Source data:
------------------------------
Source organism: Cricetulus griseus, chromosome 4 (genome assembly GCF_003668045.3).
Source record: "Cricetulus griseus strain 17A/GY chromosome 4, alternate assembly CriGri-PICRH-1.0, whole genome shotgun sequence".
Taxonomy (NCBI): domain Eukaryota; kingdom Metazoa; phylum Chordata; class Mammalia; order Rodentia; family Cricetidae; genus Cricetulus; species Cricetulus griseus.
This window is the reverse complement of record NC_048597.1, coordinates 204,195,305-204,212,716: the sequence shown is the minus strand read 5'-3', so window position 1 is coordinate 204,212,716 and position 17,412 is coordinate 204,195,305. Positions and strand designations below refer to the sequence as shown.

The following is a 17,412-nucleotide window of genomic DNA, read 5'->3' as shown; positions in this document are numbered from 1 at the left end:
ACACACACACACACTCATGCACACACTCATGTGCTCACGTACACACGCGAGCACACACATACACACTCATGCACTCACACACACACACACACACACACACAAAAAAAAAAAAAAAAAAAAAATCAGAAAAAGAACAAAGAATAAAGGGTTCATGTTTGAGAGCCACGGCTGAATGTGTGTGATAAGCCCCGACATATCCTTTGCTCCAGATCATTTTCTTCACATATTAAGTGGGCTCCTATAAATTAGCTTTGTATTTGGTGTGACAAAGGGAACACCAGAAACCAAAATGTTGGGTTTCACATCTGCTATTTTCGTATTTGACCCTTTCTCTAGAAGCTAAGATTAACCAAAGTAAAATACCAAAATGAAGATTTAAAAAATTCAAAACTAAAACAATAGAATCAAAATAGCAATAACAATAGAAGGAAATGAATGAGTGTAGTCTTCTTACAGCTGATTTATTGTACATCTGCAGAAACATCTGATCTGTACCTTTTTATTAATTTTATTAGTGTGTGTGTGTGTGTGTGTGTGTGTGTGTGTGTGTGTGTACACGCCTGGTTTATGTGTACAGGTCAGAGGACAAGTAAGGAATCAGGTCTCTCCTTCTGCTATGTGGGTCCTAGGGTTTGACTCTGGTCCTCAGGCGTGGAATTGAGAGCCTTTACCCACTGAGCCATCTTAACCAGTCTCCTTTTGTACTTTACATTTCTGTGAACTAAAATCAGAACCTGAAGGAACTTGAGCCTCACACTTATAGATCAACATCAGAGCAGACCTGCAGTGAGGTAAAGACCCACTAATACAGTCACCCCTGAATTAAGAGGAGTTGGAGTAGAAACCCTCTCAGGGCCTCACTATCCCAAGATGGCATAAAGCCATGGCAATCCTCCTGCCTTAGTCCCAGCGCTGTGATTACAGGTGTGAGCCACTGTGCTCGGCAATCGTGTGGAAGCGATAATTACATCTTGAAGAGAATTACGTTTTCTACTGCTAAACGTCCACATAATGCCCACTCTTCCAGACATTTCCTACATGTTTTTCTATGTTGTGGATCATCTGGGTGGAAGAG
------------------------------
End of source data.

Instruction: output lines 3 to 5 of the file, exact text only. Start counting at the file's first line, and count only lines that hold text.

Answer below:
Taxonomy (NCBI): domain Eukaryota; kingdom Metazoa; phylum Chordata; class Mammalia; order Rodentia; family Cricetidae; genus Cricetulus; species Cricetulus griseus.
This window is the reverse complement of record NC_048597.1, coordinates 204,195,305-204,212,716: the sequence shown is the minus strand read 5'-3', so window position 1 is coordinate 204,212,716 and position 17,412 is coordinate 204,195,305. Positions and strand designations below refer to the sequence as shown.

The following is a 17,412-nucleotide window of genomic DNA, read 5'->3' as shown; positions in this document are numbered from 1 at the left end: